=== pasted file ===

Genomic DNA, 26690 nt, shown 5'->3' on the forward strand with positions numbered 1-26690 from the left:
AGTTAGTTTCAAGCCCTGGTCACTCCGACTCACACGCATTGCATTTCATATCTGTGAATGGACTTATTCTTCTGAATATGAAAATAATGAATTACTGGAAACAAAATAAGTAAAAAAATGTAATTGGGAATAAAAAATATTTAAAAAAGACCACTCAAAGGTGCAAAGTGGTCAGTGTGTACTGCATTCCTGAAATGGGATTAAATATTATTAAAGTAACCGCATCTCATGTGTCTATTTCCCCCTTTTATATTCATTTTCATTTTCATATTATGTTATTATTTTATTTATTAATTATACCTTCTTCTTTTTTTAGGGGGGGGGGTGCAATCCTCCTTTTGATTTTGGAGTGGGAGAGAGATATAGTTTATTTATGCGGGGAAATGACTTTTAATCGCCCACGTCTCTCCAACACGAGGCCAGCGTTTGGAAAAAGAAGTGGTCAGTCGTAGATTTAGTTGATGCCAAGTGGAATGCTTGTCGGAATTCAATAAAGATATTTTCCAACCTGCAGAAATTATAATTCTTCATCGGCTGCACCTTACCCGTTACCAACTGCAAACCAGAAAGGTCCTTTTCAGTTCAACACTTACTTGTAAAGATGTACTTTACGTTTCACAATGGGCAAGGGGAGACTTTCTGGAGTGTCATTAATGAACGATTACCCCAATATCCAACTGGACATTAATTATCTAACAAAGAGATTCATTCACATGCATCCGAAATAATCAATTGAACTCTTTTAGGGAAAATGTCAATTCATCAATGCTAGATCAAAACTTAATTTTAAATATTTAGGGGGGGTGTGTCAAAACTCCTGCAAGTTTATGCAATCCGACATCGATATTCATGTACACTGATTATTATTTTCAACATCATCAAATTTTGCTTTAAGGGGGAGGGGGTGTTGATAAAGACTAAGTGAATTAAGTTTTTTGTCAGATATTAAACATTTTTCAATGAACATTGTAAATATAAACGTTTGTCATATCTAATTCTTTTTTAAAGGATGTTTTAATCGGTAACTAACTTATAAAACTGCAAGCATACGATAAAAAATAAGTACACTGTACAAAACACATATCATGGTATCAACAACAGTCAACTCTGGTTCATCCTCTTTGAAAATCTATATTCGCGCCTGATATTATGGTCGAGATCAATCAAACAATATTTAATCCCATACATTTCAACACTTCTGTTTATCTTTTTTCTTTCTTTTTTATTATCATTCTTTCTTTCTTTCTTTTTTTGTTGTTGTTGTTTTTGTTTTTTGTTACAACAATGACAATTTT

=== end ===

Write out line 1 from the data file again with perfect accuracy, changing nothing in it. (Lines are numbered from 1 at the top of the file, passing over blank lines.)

Genomic DNA, 26690 nt, shown 5'->3' on the forward strand with positions numbered 1-26690 from the left: